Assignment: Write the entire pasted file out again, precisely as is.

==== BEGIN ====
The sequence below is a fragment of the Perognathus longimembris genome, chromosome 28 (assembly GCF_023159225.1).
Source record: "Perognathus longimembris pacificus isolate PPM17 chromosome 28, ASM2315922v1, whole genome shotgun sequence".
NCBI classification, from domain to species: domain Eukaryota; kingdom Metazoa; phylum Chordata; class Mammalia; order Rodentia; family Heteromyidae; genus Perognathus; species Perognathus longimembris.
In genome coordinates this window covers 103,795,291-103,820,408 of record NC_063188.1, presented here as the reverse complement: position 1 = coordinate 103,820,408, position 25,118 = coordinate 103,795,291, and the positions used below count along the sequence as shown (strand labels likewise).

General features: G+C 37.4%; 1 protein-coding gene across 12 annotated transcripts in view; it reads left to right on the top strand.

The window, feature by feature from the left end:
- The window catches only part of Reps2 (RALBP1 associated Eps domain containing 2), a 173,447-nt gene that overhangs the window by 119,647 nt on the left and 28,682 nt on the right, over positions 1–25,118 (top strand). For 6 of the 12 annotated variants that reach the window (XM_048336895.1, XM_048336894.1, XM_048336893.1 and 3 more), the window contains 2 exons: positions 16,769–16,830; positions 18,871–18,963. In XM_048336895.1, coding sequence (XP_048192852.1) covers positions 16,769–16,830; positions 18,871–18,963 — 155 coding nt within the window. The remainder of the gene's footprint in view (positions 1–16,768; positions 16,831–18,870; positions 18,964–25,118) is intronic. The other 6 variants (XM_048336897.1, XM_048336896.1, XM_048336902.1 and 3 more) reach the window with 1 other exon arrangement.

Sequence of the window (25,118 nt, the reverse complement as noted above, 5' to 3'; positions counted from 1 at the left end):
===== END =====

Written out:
The sequence below is a fragment of the Perognathus longimembris genome, chromosome 28 (assembly GCF_023159225.1).
Source record: "Perognathus longimembris pacificus isolate PPM17 chromosome 28, ASM2315922v1, whole genome shotgun sequence".
NCBI classification, from domain to species: domain Eukaryota; kingdom Metazoa; phylum Chordata; class Mammalia; order Rodentia; family Heteromyidae; genus Perognathus; species Perognathus longimembris.
In genome coordinates this window covers 103,795,291-103,820,408 of record NC_063188.1, presented here as the reverse complement: position 1 = coordinate 103,820,408, position 25,118 = coordinate 103,795,291, and the positions used below count along the sequence as shown (strand labels likewise).

General features: G+C 37.4%; 1 protein-coding gene across 12 annotated transcripts in view; it reads left to right on the top strand.

The window, feature by feature from the left end:
- The window catches only part of Reps2 (RALBP1 associated Eps domain containing 2), a 173,447-nt gene that overhangs the window by 119,647 nt on the left and 28,682 nt on the right, over positions 1–25,118 (top strand). For 6 of the 12 annotated variants that reach the window (XM_048336895.1, XM_048336894.1, XM_048336893.1 and 3 more), the window contains 2 exons: positions 16,769–16,830; positions 18,871–18,963. In XM_048336895.1, coding sequence (XP_048192852.1) covers positions 16,769–16,830; positions 18,871–18,963 — 155 coding nt within the window. The remainder of the gene's footprint in view (positions 1–16,768; positions 16,831–18,870; positions 18,964–25,118) is intronic. The other 6 variants (XM_048336897.1, XM_048336896.1, XM_048336902.1 and 3 more) reach the window with 1 other exon arrangement.

Sequence of the window (25,118 nt, the reverse complement as noted above, 5' to 3'; positions counted from 1 at the left end):